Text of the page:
FARMERS around the world will collaborate on 17th October to beat last year’s global farming twitter chat of more than 700 participants from 17 countries.
The chat will mark World Food Day and run between 6-7:30am (Australian Eastern Standard Time) using the hashtag #AgrichatWorld. It will ask farmers to share experiences on smallholdings & family farming, and their responsibilities in feeding the world. Anyone interested in farming is welcome to take part.
Last year the chat ran for the first time and saw participants, mostly farmers, from 4 continents sending more than 3,600 tweets in just 90 minutes.
The same farming Twitter groups are reuniting this year under the @AgriChatWorld umbrella. All are run by volunteers. These include @AgchatOZ (Australia), @AgchatNZ1 (New Zealand), @EUFoodchat (EU), @AgriChatUK (UK), @Agchat (USA), @AgrichatNL (Netherlands), @AgchatDE (Germany) and @AgchatIRL (Ireland) .
Tom Whitty, one of the organisers at @AgChatOZ said: “#AgrichatWorld represents a unique opportunity to join a truly global community passionate about their work and willing to celebrate food production.
“Farmers – especially small family farmers – feed the world and face a myriad of challenges which are often shared by other farmers in completely different regions – this is a chance for them to share their experiences.
“The global media attention on last year’s chat was phenomenal and helped attract so many people – this year we want it to be even bigger,” Mr Whitty said.
The Brussels-based live chat @EUFoodchat will facilitate the discussion by releasing questions for debate between 9-10.30pm CET, 8-9:30pm BST. To take part, tweeters will need to use the hashtag #AgrichatWorld, and when space allows #WFD2014. The main language will be English; other languages being welcome to allow for wider participation.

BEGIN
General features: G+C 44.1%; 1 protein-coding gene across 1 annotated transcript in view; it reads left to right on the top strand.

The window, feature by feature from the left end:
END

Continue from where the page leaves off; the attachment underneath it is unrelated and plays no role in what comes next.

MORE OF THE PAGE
Farmers in each country are also asked to share photos of their farms and their family farming experience using the hashtag #FarmPics. The pictures will be collated by @EUFoodchat on a Pinterest board.
Since @Agchat in the United States started running farming Twitter discussions in 2009, other ‘agchats’ and ‘agrichats’ have sprung up around the world, offering farmers in different countries an online space to meet and debate agricultural issues.
#AgChatOZ in Australia was the second official chat, starting in 2010. AgChatOZ has evolved into a digital platform and network for farmers to speak directly with consumers, media and government about the paddock to plate process. AgChatOZ is one of Australia’s largest social media networks, regularly reaching an audience of more than 375,000 people across the globe.
“The virtual conversation has firmly put agriculture on the map and is one tool in showcasing the diversity, professionalism and personality of Australia’s farmers,” Mr Whitty said.